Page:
Those over 60 should stick to green spaces and parks when they go for a walk and avoid the streets of the city, according to a pioneering study that says air pollution from traffic gases eliminates the benefit to a large extent Exercise health.  Walking is often recommended for older people, but the study of Imperial College London and Duke University in the USA. UU It suggests that those over 60 and those with pulmonary and cardiac problems should stay away from urban areas with heavy traffic. The negative effect may be the same in younger people, say the authors, and reinforces the urgency of reducing emissions on city streets.
The research compared walking for two hours on Oxford Street with a stroll through Hyde Park, which records some air pollution, but much less than in the heart of the capital city's business district.
Researchers enrolled 119 healthy people with stable heart disease or stable COPD (chronic obstructive pulmonary disease) that damages the lungs. They were randomly assigned to walk on the west end of Oxford Street, which is restricted to taxis and buses that emit diesel fumes and has frequently violated air quality limits set by the World Health Organization or a traffic-free area. from Hyde Park. A few weeks later they made the other walk. The findings were published in the medical journal Lancet.
Noise and pollution levels were significantly higher at Oxford Street, including higher levels of black carbon, nitrogen dioxide and fine particles. All participants benefited from a walk in the park, with improved lung capacity in the first hour and a significant and lasting increase for more than 24 hours in many cases. In comparison, a walk up and down Oxford Street produced only a small increase in lung capacity in the participants, much lower than that recorded in the park.
Blood flow also increased after exercise, with decreases in blood pressure and an increase in heart rate. The arteries became less rigid in people walking in Hyde Park, with a maximum change since the beginning of the study of more than 24% in healthy volunteers and with COPD, and more than 19% in patients with heart disease.
However, this effect was drastically reduced when walking on Oxford Street, with a maximum change in arterial stiffness of only 4.6% for healthy volunteers, 16% for those with COPD and 8.6% for heart disease.
These findings are important, since walking is recommended frequently for the elderly. "For many people, like the elderly or those with chronic illnesses, very often the only exercise they can do is walk," said Kian Fan Chung, a professor of respiratory medicine at Imperial's National Heart and Lung Institute and lead author. of the study. "Our research suggests that we could advise older adults to walk in green spaces, away from urbanized areas and traffic pollution," he added.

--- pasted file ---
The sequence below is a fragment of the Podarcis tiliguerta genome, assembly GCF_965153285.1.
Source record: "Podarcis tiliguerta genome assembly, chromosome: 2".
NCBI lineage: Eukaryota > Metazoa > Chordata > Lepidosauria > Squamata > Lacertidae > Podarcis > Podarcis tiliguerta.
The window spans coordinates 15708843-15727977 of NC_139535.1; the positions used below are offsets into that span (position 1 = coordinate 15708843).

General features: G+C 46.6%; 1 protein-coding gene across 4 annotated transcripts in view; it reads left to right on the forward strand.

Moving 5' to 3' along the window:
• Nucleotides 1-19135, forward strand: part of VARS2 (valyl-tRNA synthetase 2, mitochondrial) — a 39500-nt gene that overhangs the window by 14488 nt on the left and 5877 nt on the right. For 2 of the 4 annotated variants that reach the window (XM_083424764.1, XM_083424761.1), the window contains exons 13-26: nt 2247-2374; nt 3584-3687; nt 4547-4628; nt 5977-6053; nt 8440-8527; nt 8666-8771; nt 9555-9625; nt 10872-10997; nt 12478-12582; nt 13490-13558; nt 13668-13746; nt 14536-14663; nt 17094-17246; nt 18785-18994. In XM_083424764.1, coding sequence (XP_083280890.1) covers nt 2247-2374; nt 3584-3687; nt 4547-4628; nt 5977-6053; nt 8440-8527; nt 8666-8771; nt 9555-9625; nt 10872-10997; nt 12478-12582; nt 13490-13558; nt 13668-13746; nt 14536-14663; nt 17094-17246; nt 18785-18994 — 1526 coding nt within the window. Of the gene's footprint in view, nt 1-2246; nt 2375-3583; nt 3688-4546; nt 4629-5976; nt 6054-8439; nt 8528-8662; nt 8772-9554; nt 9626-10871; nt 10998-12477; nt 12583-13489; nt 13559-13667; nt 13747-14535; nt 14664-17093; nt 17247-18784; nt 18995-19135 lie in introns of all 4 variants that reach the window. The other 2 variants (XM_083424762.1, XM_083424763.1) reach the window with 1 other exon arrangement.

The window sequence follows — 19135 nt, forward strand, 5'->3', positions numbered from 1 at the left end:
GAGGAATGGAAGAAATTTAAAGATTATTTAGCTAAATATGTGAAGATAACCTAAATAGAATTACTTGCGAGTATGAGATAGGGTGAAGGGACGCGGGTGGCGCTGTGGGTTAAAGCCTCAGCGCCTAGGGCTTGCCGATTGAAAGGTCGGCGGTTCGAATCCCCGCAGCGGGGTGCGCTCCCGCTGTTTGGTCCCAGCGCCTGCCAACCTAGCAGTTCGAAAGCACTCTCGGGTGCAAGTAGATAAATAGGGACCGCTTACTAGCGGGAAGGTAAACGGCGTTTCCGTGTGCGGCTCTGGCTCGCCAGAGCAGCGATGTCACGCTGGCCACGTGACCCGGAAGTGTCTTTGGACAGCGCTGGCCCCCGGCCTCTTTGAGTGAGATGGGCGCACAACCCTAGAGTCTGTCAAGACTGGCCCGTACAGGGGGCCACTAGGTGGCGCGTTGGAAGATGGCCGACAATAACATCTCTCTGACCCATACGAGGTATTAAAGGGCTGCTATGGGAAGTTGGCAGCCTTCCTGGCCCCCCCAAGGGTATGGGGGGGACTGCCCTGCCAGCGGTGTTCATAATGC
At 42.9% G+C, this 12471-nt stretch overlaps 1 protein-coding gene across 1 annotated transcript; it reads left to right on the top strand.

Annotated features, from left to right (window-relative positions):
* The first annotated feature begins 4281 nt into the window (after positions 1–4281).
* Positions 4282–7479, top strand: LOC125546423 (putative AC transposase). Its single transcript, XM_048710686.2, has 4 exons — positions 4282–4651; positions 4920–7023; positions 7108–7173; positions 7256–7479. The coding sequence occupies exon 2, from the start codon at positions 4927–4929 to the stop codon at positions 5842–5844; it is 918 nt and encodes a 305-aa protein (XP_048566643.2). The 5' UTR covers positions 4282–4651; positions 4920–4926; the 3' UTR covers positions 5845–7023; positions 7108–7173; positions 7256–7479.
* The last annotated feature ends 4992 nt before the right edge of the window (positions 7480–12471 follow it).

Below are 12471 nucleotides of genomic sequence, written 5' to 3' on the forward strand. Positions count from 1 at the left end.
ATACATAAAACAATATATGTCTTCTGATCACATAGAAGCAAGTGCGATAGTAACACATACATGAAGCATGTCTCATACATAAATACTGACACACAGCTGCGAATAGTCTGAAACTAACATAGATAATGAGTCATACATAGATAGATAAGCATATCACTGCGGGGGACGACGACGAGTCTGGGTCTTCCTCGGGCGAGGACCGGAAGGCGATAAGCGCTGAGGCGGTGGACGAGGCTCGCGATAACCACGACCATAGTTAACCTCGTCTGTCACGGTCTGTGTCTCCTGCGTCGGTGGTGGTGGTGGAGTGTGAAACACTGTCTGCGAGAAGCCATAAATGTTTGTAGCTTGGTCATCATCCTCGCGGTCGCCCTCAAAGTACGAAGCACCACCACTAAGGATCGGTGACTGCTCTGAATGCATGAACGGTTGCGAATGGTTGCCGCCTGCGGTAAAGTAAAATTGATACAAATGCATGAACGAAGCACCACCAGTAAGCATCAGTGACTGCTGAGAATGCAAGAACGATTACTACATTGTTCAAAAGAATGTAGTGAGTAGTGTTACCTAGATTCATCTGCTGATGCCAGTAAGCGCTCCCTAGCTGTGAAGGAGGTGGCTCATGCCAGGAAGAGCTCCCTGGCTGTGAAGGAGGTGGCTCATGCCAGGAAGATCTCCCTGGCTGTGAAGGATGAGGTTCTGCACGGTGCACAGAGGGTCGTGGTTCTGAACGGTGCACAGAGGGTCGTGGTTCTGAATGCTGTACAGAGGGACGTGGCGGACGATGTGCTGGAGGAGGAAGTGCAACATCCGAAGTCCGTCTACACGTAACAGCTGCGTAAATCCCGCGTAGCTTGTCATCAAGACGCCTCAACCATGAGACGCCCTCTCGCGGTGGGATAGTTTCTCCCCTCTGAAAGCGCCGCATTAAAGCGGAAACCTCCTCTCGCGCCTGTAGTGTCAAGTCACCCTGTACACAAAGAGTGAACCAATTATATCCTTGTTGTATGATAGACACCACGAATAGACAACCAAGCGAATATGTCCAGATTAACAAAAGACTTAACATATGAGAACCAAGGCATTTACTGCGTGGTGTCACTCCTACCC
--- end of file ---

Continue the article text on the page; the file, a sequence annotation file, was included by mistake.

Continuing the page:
Chung said that traffic pollution could also affect younger people who shop in the heart of a city.
"I think it could very well be, the only difference is that young people are much more resistant," he said. A study of younger people should be done, he said.
Other scientists said that the study was important evidence of air pollution damage, although they would not advise people to stop walking on city streets, because the benefits for healthy people were reduced, but not completely lost.
Ian Colbeck, professor of environmental science at the University of Essex, said the document highlighted health risks by walking along polluted roads, for those over 60 with specific pre-existing medical conditions.
"We know from other research that for the vast majority of the population the benefits of any physical activity far outweigh any damage caused by air pollution, except for the most extreme concentrations of air pollution," he said. "It is important that people continue to exercise, and in the UK, physical inactivity is the fourth leading cause of illness and death and contributes to about 37,000 premature deaths in England each year."
Professor Stephen Holgate of the University of Southampton and special adviser to the Royal College of Physicians on air quality, said: "The observation that air pollution found on a London street eliminates any protection of health produced The outdoor exercise is yet another demonstration that pollution is eroding the health of ordinary people.More than that, it would seem that pollution, largely related to traffic emissions, has an immediate adverse effect on people. with chronic diseases such as COPD and cardiovascular diseases.
"Although medication for cardiovascular diseases apparently protects against the acute effects of pollutants, is this the way we should face the problem? I would say not. This important study calls for actions to radically reduce pollution at the source to allow our cities and towns to be safe places to live and move. "